I always like to get in at the beginning of an ongoing romance/relationship and this is the one where Alleyn meets Troy, the artist and his future wife. Actually, no I take that back, it’s a spoiler, don’t pay any attention. What if she’s the killer? Then where would the rest of these books be? 

You might think Marsh’s characters seem no different than Sayers’, Christie’s, etc well-to-do detectives and their privileged suspects, but there is a difference here. There is tension between Alleyn, his traditional outlook, his job, and Troy’s more liberal leanings. But like any great couple, together they make a great, if not very romantic, combination. 

By Ngaio Marsh,

Why should I read it?

1 author picked Artists in Crime as one of their favorite books, and they share why you should read it.

What is this book about?

One of Ngaio Marsh's most famous murder mysteries, which introduces Inspector Alleyn to his future wife, the irrepressible Agatha Troy.

It started as a student exercise, the knife under the drape, the model's pose chalked in place. But before Agatha Troy, artist and instructor, returns to the class, the pose has been re-enacted in earnest: the model is dead, fixed for ever in one of the most dramatic poses Troy has ever seen.

It's a difficult case for Chief Detective Inspector Alleyn. How can he believe that the woman he loves is a murderess? And yet no one can be…


Book cover of Thunderstruck

Andrew Amelinckx Author Of Satellite Boy: The International Manhunt for a Master Thief That Launched the Modern Communication Age

From my list on narrative non-fiction that interweave crime and history.

Why am I passionate about this?

I’ve been enthralled with history since childhood thanks to my late father, a college professor with a passion for the past. Our house was always filled with history books of all types and my father was a veritable encyclopedia who enjoyed answering my questions. When I became a crime reporter in the early 2000s, my predilection for history merged with my interest in crime and I ended up writing four books centered around historical crimes ranging in time from the 1700s to the 1960s. 

Andrew's book list on narrative non-fiction that interweave crime and history

Andrew Amelinckx Why did Andrew love this book?

Erik Larson is a master at combining crime and history with perfect pacing and interweaving narratives.

While best known for Devil in the White City, Thunderstruck, the next book in his bibliography, released in 2006, deserves as much acclaim. Larson does a brilliant job of combining the stories of the hunt for murderer Hawley Crippen, and that of Guglielmo Marconi, the inventor and electrical engineer, responsible for the wireless telegraph, which revolutionized mass communication.

The real star of the book is Larson’s vivid descriptions that bring to life turn-of-the-century London and the lives of the two men at the center of the narrative. The book is a must-read for anyone interested in crime, history, science, and a fast-paced true-life adventure.

By Erik Larson,

Why should I read it?

2 authors picked Thunderstruck as one of their favorite books, and they share why you should read it.

What is this book about?

A true story of love, murder, and the end of the world’s “great hush.”

In Thunderstruck, Erik Larson tells the interwoven stories of two men—Hawley Crippen, a very unlikely murderer, and Guglielmo Marconi, the obsessive creator of a seemingly supernatural means of communication—whose lives intersect during one of the greatest criminal chases of all time.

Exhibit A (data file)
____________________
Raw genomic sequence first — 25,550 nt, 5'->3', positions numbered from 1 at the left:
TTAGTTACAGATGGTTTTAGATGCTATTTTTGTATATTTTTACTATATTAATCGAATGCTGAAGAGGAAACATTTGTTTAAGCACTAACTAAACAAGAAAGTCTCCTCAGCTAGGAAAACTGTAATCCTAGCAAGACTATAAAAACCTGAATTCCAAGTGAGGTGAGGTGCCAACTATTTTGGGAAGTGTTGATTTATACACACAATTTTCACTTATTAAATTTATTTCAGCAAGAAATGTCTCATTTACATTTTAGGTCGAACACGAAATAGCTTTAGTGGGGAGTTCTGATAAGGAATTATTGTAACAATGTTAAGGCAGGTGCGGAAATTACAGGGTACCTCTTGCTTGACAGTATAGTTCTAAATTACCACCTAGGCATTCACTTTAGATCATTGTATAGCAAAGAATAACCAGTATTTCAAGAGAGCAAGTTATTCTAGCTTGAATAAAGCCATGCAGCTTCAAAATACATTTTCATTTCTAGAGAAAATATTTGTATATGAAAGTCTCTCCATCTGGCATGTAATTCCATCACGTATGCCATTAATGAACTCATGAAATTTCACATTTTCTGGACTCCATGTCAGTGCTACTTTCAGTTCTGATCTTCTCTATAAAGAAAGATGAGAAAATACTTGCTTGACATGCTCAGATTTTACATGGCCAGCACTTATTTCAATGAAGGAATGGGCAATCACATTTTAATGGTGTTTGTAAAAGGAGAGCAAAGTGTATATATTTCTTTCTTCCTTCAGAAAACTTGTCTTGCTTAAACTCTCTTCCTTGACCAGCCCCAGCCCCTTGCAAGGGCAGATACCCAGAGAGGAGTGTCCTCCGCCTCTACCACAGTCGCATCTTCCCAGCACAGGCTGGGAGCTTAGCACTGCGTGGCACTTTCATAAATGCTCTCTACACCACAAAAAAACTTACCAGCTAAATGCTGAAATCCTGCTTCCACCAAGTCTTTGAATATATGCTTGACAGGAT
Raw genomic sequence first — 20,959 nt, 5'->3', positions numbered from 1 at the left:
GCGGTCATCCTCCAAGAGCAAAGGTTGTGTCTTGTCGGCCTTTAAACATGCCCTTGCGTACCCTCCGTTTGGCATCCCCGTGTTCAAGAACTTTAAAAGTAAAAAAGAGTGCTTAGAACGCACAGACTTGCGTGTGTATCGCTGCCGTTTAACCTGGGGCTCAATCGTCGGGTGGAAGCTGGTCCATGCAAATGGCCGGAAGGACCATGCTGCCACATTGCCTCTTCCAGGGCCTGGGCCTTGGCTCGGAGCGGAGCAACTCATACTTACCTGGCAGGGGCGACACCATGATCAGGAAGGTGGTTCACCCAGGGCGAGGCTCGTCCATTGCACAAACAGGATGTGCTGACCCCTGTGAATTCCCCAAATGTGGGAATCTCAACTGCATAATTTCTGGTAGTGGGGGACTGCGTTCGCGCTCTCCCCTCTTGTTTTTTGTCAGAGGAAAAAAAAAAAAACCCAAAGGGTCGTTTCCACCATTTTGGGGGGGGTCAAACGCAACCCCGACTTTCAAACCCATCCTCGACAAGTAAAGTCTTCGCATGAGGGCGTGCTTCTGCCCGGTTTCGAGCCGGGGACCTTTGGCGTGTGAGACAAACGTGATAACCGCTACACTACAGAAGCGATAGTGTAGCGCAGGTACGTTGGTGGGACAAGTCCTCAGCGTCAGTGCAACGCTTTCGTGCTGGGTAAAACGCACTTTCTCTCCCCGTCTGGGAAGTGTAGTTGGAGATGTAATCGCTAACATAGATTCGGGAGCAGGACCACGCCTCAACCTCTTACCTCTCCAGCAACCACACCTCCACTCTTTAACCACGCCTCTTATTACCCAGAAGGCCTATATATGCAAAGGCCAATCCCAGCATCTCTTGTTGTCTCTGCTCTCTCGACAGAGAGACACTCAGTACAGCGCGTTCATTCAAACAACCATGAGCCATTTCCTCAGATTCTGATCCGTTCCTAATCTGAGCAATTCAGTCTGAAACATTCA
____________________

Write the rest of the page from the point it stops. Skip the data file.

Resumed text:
Set in Edwardian London and on the stormy coasts of Cornwall, Cape Cod, and Nova Scotia, Thunderstruck evokes the dynamism of those years when great shipping companies competed to build the biggest, fastest ocean liners; scientific advances dazzled the public with visions of a world…


Book cover of A Quiet Life in the Country

Emily J. Edwards Author Of Viviana Valentine Gets Her Man

From my list on mysteries set in the perfect time and place.

Why am I passionate about this?

Of course, every mystery needs a perfect crime, but what about the perfect setting? I’m fascinated by how authors manipulate time and place to add to the heightened emotions of their murders, thefts, blackmail, and frauds. It’s the juxtaposition of truth and fantasy—what we believe times were like and how they actually were—that makes setting such an essential detail of every whodunnit. Doing research on my own novel, I wrenched apart the facts and fictions of Post-War America, and grew even more ravenous for mysteries that leveraged their settings for the utmost entertainment. 

Emily's book list on mysteries set in the perfect time and place

Emily J. Edwards Why did Emily love this book?

Try as I might, I can’t get into Marple. But T.E. Kinsey’s Lady Hardcastle series, beginning with the debut A Quiet Life in The Country turns the cozy genre on its head. In this case, the dithering, older busybody is Lady Emily Hardcastle, with her trusty ladies’ maid, Florence Armstrong. As the book and series progress, we find that neither woman is quite the helpless Edwardian female the neighbors believe. Come for the murder mystery and stay for the… knife throwing? 

By T E Kinsey,

Why should I read it?

3 authors picked A Quiet Life in the Country as one of their favorite books, and they share why you should read it.

What is this book about?

Lady Emily Hardcastle is an eccentric widow with a secret past. Florence Armstrong, her maid and confidante, is an expert in martial arts. The year is 1908 and they've just moved from London to the country, hoping for a quiet life.

But it is not long before Lady Hardcastle is forced out of her self-imposed retirement. There's a dead body in the woods, and the police are on the wrong scent. Lady Hardcastle makes some enquiries of her own, and it seems she knows a surprising amount about crime investigation...

As Lady Hardcastle and Flo delve deeper into rural rivalries…